Okladnikov Cave

Jump to navigation Jump to search

Okladnikov Cave
Пещера Окладникова
Бол. сибирячихинская пещера.JPG
Entrance to the cave
Okladnikov Cave is located in Altai Krai
Okladnikov Cave
Location in Russia
Okladnikov Cave is located in Russia
Okladnikov Cave
Okladnikov Cave (Russia)
Alternative nameSibiryachikha
LocationSoloneshensky District, Altai Krai, Russia
RegionAnuy Basin, Altai-Sayan region
Coordinates51°40′N 84°20′E / 51.667°N 84.333°E / 51.667; 84.333Coordinates: 51°40′N 84°20′E / 51.667°N 84.333°E / 51.667; 84.333
Altitude350 or 650 m (1,148 or 2,133 ft)[1][2]
Typelimestone cave
Length35 metres (115 ft)
Foundedca. 45,000 BP
Abandonedca. 38,000 BP
Associated withNeanderthals
Site notes
Excavation dates1984-1987

Okladnikov Cave (Russian: пещера Окладникова) is a paleoanthropological site located in the foothills of the Altai Mountains in Soloneshensky District, Altai Krai in southern Siberia, Russia. The cave faces south and is located on a Devonian karst escarpment, lying about 14 metres (46 ft) above the left bank of the Sibiryachikha River valley below; the river itself is a tributary of the Anuy River.[2][3]

Okladnikov Cave is one of the most extensively studied Paleolithic sites in the Altai-Sayan region. A rich Mousterian stone industry, dating to between 33,000 and 44,000 years ago, was discovered, as well as several highly fragmented hominin fossils. Along with a few other Neanderthal sites in the Altai-Sayan region, Okladnikov Cave contains fossil evidence for the most easterly confirmed site with Neanderthal presence.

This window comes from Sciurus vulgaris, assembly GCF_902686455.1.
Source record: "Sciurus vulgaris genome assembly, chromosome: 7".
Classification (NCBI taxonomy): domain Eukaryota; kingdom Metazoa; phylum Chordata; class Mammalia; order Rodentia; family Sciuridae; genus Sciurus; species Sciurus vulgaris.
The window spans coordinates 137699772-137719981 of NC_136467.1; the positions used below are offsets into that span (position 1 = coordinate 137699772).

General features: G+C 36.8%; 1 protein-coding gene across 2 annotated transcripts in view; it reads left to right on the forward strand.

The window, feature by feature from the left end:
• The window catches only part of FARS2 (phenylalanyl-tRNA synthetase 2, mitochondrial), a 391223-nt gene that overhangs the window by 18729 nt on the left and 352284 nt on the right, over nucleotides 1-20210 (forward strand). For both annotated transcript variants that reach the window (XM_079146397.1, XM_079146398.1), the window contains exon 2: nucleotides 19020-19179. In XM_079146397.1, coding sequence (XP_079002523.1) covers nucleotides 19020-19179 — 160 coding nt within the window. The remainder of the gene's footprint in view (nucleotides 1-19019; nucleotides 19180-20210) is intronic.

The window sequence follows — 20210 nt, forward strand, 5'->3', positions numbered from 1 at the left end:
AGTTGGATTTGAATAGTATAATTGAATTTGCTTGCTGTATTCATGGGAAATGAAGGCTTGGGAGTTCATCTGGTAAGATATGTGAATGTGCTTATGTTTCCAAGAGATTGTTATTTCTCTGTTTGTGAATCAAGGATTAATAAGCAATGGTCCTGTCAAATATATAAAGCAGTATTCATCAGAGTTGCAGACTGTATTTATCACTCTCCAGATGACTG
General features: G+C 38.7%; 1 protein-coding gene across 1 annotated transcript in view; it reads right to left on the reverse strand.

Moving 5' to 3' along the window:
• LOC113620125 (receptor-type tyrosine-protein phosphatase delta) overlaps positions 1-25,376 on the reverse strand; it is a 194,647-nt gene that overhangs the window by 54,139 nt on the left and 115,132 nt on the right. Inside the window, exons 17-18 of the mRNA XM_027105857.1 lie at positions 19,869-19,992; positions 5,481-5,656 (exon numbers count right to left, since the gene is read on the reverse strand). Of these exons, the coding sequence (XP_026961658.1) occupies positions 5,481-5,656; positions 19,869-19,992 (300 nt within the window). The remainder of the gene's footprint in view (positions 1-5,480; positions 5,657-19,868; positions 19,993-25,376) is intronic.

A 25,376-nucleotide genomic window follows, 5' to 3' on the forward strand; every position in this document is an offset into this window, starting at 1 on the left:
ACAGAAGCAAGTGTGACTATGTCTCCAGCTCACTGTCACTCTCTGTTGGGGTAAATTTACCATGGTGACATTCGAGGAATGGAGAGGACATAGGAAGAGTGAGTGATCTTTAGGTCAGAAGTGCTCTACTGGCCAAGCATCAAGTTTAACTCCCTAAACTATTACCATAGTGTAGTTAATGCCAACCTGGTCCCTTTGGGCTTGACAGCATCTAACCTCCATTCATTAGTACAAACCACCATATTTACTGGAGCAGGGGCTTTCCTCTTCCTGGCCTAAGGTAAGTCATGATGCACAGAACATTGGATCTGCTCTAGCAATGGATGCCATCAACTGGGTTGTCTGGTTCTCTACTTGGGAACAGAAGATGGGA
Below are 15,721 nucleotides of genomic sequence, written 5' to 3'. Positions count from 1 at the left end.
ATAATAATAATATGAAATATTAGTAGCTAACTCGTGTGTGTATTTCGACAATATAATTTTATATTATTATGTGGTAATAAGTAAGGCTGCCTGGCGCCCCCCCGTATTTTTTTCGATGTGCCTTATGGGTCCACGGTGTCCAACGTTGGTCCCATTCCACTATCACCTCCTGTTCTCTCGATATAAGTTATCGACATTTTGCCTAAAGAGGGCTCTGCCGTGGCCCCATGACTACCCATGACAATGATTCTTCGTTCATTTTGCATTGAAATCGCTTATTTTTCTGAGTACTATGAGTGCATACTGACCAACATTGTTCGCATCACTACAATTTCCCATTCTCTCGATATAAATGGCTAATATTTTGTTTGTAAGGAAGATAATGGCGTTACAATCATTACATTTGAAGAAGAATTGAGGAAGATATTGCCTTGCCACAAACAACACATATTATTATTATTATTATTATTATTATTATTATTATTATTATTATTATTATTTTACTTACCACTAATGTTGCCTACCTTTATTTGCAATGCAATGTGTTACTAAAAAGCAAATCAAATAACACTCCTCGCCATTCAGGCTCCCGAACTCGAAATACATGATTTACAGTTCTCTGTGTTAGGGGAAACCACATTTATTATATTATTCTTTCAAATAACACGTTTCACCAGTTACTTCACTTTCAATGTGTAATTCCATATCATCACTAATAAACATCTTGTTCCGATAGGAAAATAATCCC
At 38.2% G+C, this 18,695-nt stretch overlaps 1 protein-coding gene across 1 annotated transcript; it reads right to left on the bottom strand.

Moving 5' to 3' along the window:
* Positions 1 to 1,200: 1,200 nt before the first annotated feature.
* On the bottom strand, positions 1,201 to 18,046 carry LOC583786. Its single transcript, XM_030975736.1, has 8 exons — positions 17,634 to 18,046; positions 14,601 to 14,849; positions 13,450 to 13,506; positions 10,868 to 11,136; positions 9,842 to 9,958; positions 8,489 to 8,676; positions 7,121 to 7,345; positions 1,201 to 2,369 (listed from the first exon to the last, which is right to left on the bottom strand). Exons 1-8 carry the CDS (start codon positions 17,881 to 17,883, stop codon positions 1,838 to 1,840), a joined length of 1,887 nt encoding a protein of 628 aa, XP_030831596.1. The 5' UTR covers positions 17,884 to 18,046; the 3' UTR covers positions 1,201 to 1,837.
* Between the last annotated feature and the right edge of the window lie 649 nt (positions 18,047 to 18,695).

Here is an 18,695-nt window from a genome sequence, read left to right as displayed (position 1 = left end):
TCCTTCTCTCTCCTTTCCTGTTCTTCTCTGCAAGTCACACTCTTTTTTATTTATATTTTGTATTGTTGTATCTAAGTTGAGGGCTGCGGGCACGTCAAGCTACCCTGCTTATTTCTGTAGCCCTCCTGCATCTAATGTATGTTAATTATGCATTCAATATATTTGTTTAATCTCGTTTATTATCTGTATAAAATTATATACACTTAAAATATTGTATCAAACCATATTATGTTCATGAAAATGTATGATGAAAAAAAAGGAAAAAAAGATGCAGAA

As viewed from Sibiryachikha

The cave was originally named after a nearby village, Sibiryachikha, located 1 kilometre (0.62 mi) away. The cave was renamed by Anatoly P. Derevianko in honor of Alexey Okladnikov.[2] Okladnikov Cave was first excavated in 1984.[2] The cave is one of several Paleolithic sites located in the Anuy Basin, along with Denisova Cave, Ust-Karakol, Kamminaya Cave, Isrkra Cave, Karama and Anuy I-III.[4]

Palynological evidence suggest that, like today, the surrounding area during the time associated with Paleolithic hominin finds was composed primarily of dry forest steppe,[3] albeit in a slightly colder and more humid context.[5]